University of Iowa, Iowa State University share $100,000 Kauffman Grant

The money, shared between the UI and ISU’s entrepreneurial centers will be used to train faculty to better support aspiring entrepreneurs in the state of Iowa.

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Daniel McGregor-Huyer

The John Pappajohn Business building is seen on Thursday, Sept. 17, 2020.

Brian Grace, News Reporter


The University of Iowa and Iowa State University will split a $100,000 grant awarded to their respective entrepreneurial centers by The Ewing Marion Foundation in an effort to bolster each school’s entrepreneurial training and outreach capabilities.

The grant is a part of the Kauffman Foundation’s Heartland Challenge, which is dedicated to helping entrepreneurs in Iowa, Nebraska, Missouri, and Kansas overcome business challenges specific to the Midwest.

Judi Eyles, director of ISU’s Pappajohn Center for Entrepreneurship, said the Kauffman Foundation’s Heartland Challenge awards grants on behalf of one of three challenges, including the effort to commercialize new technology.

The director said the grant will help support people who want to use university-developed technology as the foundation for a startup business.

“That’s one way to get people to say, hey, does my technology have a viable opportunity either as a licensed technology or to create a business?” Eyles said. “Lynn Allendorf and I and our teams, we’re all focused on entrepreneurial development based on university technology.”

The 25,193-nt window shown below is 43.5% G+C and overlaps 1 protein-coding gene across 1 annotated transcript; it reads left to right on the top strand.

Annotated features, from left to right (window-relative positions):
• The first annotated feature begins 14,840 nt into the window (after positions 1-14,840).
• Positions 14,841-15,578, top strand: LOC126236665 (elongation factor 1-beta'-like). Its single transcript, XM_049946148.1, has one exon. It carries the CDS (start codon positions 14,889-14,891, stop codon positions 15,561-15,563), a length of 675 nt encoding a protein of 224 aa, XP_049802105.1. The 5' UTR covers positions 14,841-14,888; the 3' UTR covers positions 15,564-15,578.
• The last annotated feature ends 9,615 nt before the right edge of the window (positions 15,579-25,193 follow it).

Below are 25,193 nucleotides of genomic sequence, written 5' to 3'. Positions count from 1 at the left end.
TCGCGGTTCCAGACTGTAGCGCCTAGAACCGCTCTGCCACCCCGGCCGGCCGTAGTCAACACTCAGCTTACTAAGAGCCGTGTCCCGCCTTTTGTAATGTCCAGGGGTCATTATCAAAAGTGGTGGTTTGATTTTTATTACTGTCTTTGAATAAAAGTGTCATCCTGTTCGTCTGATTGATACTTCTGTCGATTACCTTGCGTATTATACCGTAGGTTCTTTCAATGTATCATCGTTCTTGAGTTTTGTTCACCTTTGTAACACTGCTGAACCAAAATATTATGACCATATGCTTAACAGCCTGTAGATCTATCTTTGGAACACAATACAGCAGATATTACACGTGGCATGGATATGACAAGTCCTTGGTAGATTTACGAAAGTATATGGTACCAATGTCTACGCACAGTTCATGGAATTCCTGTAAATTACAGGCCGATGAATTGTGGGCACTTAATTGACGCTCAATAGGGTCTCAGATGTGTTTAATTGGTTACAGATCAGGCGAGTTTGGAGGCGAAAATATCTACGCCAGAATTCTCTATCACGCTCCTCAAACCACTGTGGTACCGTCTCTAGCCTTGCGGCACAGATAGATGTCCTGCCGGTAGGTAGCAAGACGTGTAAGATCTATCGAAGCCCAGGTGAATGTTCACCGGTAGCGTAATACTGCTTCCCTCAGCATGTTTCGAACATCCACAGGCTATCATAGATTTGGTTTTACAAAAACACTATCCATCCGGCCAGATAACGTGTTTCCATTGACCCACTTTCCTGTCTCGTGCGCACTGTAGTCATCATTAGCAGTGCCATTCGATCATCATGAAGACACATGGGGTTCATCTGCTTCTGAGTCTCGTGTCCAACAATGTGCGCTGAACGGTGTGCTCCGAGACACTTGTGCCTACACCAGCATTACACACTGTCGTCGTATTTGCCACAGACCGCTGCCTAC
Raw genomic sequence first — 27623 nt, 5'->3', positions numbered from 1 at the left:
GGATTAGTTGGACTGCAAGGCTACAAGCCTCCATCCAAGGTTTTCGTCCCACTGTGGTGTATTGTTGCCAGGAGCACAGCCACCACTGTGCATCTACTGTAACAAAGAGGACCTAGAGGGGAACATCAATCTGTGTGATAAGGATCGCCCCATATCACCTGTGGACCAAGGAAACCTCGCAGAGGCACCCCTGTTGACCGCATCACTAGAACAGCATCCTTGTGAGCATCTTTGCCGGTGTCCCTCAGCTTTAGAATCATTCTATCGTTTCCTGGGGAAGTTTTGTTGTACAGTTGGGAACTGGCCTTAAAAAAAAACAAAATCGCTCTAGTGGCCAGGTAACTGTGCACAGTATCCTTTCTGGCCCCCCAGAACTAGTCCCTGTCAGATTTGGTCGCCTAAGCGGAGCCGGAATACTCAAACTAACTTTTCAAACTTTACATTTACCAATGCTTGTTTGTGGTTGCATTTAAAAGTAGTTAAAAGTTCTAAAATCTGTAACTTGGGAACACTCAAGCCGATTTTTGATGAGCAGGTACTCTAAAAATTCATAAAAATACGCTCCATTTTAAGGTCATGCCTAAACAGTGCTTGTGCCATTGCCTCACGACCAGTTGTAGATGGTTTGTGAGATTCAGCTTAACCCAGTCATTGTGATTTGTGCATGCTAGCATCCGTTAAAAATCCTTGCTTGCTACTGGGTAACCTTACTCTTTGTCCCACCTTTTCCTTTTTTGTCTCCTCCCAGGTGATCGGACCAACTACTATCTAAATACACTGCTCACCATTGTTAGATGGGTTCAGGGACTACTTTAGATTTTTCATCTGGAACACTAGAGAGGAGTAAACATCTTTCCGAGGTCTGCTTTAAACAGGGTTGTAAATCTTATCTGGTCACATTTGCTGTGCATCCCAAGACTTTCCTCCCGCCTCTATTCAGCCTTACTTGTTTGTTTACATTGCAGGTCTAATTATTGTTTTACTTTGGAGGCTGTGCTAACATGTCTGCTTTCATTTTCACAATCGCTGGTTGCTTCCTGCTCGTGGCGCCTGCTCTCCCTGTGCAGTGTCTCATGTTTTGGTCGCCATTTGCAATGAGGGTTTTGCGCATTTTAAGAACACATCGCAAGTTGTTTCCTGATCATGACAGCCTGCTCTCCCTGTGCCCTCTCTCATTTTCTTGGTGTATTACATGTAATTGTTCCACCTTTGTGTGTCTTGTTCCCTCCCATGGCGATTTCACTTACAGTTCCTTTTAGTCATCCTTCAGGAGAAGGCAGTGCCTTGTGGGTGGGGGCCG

Photo of Lynn Allendorf, Director of John Pappajohn Entrepreneurial Center. Contributed.

Lynn Allendorf, Eyles’ counterpart at the UI entrepreneurial center, said there are not as many federal grant applications for midwestern states compared to other areas of the country, and that the Kauffman Foundation says one of their primary missions is to increase those applications.

Allendorf said these types of grants help find commercial uses for new technology.

“If you think about technology commercialization throughout the country, Midwest states and certainly Iowa struggle with less capital than other states,” she said. “Fewer venture capitalists, fewer angel investors; it makes it a little bit more difficult to move projects forward… so this is just one way where we can help faculty members and help small businesses in Iowa and the Midwest region be able to access federal funding.”

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Allendorf said she and a colleague from Iowa State are scheduling meetings with other Midwestern universities to get input on how to best recruit and train faculty members for grant opportunities like this one.

“Will we do a train-the-trainer program where we maybe select 10 other universities and train one person at each university to run a training program locally, or will by next spring things open up enough that we could run one or two training programs in a central location maybe in Iowa, maybe elsewhere in the Midwest,” Allendorf said.

She went on to say investment such programs will receive be where the majority of the Kauffman grant will go.

David Hensley, executive director of Iowa’s John Pappajohn Entrepreneurial Center, said the organization was happy to partner with ISU to help promote industry use of new technology.

“We’re pleased to be partnering with Iowa State University on the Kauffman Challenge grant to help accelerate innovation and technology commercialization across our campuses and in the state of Iowa in particular,” Hensley said. “We’ll be utilizing the bonds to identify strategies to increase technology commercialization efforts, bring new innovations to the market, and create economic impact for our universities and communities.”

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